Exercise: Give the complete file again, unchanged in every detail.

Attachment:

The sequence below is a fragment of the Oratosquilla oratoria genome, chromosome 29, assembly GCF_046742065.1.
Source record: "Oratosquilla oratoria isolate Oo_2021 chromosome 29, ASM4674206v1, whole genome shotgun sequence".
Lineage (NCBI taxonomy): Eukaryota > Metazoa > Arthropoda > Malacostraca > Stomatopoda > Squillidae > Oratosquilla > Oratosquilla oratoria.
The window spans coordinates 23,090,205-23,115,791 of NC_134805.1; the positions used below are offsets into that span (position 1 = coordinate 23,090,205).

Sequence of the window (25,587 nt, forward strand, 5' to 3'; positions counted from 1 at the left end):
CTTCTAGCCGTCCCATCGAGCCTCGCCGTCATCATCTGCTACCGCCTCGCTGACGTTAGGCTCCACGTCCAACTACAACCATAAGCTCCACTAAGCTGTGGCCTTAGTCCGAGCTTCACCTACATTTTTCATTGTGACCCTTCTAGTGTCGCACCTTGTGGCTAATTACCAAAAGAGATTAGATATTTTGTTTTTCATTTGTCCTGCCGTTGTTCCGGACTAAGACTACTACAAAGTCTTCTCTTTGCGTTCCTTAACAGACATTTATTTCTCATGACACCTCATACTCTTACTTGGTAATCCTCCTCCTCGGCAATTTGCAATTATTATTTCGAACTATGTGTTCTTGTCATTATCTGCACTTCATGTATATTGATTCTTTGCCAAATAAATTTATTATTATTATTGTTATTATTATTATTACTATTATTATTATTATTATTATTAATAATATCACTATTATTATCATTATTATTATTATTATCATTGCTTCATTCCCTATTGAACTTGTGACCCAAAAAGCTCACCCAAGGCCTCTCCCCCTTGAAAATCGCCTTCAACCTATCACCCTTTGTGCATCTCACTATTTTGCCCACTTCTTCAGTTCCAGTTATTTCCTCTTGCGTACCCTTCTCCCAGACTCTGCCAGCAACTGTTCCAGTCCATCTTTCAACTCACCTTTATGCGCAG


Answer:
The sequence below is a fragment of the Oratosquilla oratoria genome, chromosome 29, assembly GCF_046742065.1.
Source record: "Oratosquilla oratoria isolate Oo_2021 chromosome 29, ASM4674206v1, whole genome shotgun sequence".
Lineage (NCBI taxonomy): Eukaryota > Metazoa > Arthropoda > Malacostraca > Stomatopoda > Squillidae > Oratosquilla > Oratosquilla oratoria.
The window spans coordinates 23,090,205-23,115,791 of NC_134805.1; the positions used below are offsets into that span (position 1 = coordinate 23,090,205).

Sequence of the window (25,587 nt, forward strand, 5' to 3'; positions counted from 1 at the left end):
CTTCTAGCCGTCCCATCGAGCCTCGCCGTCATCATCTGCTACCGCCTCGCTGACGTTAGGCTCCACGTCCAACTACAACCATAAGCTCCACTAAGCTGTGGCCTTAGTCCGAGCTTCACCTACATTTTTCATTGTGACCCTTCTAGTGTCGCACCTTGTGGCTAATTACCAAAAGAGATTAGATATTTTGTTTTTCATTTGTCCTGCCGTTGTTCCGGACTAAGACTACTACAAAGTCTTCTCTTTGCGTTCCTTAACAGACATTTATTTCTCATGACACCTCATACTCTTACTTGGTAATCCTCCTCCTCGGCAATTTGCAATTATTATTTCGAACTATGTGTTCTTGTCATTATCTGCACTTCATGTATATTGATTCTTTGCCAAATAAATTTATTATTATTATTGTTATTATTATTATTACTATTATTATTATTATTATTATTAATAATATCACTATTATTATCATTATTATTATTATTATCATTGCTTCATTCCCTATTGAACTTGTGACCCAAAAAGCTCACCCAAGGCCTCTCCCCCTTGAAAATCGCCTTCAACCTATCACCCTTTGTGCATCTCACTATTTTGCCCACTTCTTCAGTTCCAGTTATTTCCTCTTGCGTACCCTTCTCCCAGACTCTGCCAGCAACTGTTCCAGTCCATCTTTCAACTCACCTTTATGCGCAG